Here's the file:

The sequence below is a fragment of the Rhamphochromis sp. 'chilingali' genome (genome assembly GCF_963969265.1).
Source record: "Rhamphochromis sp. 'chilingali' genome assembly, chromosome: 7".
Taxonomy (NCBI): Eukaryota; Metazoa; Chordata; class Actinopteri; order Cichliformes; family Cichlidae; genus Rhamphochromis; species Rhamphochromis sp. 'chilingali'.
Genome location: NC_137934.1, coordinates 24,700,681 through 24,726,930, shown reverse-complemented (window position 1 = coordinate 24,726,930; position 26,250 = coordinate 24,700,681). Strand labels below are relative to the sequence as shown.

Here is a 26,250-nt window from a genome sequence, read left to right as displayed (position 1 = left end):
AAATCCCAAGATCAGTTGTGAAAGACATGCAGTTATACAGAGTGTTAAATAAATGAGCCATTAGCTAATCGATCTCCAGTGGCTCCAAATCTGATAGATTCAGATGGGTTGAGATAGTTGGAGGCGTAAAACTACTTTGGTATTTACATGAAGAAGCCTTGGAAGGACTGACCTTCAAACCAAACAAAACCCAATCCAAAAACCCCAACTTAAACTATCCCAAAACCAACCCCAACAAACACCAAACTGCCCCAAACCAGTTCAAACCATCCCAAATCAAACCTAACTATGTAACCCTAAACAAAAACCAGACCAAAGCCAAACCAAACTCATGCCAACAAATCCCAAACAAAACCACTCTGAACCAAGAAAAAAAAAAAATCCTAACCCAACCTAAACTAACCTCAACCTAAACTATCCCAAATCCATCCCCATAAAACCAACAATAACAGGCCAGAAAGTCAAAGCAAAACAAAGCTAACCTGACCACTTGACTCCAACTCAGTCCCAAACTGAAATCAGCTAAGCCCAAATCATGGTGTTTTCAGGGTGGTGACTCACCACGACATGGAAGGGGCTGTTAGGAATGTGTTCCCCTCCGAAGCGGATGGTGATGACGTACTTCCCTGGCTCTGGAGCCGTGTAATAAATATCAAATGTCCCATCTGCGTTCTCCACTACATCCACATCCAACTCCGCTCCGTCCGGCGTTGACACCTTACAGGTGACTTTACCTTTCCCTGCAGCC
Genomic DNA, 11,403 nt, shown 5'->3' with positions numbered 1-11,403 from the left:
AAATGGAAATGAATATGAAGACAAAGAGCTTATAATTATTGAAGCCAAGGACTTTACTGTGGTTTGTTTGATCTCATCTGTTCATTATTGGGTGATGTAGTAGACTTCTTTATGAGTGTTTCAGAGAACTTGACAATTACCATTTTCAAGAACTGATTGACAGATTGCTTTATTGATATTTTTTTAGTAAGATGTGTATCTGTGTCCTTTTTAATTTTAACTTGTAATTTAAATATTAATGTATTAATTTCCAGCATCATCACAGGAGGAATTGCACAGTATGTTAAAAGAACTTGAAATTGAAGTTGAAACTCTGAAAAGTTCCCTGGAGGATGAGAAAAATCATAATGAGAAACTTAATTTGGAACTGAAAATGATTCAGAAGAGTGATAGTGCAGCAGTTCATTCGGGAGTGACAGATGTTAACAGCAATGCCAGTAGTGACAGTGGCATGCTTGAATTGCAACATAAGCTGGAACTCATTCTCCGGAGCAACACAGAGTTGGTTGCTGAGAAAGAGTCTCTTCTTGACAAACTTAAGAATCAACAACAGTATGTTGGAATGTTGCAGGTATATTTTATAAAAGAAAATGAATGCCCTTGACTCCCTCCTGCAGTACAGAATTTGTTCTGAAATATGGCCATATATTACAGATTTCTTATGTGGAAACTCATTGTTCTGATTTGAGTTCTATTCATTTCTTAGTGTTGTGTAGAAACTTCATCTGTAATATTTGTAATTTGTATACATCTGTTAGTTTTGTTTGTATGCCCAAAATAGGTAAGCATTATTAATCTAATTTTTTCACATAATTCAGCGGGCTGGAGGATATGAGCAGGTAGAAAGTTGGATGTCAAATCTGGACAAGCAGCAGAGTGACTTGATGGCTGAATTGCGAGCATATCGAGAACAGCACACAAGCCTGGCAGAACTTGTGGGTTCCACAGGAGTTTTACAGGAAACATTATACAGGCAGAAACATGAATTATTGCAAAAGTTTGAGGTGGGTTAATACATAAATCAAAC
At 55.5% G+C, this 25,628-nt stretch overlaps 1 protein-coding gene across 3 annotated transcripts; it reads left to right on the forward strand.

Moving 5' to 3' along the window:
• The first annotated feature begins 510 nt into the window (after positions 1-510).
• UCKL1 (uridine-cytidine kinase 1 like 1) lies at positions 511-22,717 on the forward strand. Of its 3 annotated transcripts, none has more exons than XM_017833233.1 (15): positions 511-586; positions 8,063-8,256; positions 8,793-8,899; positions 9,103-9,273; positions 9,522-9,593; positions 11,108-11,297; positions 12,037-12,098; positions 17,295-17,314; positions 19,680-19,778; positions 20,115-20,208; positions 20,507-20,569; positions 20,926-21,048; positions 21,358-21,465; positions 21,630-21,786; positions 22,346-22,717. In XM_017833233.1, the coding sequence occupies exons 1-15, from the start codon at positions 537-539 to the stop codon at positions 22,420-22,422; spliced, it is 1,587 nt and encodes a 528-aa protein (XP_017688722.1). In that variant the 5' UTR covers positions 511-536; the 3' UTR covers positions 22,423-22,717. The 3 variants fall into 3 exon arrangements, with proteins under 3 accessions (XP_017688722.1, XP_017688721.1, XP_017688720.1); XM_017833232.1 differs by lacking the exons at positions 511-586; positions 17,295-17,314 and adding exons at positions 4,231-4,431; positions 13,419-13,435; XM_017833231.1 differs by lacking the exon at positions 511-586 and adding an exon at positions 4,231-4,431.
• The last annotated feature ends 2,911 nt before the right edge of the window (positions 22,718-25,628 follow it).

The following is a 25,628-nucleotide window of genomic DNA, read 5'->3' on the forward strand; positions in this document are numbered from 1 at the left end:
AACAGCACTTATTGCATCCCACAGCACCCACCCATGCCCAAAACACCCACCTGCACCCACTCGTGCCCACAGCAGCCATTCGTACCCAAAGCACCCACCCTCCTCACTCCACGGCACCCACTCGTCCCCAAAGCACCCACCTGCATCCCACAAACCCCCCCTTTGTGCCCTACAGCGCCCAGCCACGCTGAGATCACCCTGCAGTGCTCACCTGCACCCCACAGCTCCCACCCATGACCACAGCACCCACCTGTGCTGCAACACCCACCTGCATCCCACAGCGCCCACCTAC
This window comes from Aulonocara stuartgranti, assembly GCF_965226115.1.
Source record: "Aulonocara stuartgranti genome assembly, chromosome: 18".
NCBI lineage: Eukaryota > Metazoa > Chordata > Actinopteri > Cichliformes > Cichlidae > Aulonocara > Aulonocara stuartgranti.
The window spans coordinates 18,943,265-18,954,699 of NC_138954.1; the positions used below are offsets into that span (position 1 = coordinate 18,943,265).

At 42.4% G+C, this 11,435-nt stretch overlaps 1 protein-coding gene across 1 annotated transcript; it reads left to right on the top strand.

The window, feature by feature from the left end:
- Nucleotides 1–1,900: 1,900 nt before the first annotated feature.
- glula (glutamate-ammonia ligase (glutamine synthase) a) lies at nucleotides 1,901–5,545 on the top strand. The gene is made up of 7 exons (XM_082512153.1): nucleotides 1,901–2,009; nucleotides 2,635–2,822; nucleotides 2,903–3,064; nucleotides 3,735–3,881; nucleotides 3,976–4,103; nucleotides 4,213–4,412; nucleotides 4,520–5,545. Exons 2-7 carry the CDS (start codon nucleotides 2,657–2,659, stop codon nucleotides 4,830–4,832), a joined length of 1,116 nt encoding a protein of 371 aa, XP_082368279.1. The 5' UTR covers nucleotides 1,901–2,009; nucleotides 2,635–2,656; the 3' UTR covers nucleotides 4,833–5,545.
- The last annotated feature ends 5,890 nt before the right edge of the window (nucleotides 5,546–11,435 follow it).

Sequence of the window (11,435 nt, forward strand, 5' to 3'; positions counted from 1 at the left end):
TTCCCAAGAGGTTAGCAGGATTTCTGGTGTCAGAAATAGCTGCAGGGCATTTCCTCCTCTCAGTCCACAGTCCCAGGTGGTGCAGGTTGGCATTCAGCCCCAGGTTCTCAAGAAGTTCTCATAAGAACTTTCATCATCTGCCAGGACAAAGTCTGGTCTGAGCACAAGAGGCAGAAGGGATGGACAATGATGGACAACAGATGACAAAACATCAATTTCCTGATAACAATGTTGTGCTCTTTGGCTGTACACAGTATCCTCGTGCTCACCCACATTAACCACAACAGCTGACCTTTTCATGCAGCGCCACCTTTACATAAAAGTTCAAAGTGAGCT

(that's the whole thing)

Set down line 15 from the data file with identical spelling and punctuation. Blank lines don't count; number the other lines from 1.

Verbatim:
AACAGCACTTATTGCATCCCACAGCACCCACCCATGCCCAAAACACCCACCTGCACCCACTCGTGCCCACAGCAGCCATTCGTACCCAAAGCACCCACCCTCCTCACTCCACGGCACCCACTCGTCCCCAAAGCACCCACCTGCATCCCACAAACCCCCCCTTTGTGCCCTACAGCGCCCAGCCACGCTGAGATCACCCTGCAGTGCTCACCTGCACCCCACAGCTCCCACCCATGACCACAGCACCCACCTGTGCTGCAACACCCACCTGCATCCCACAGCGCCCACCTAC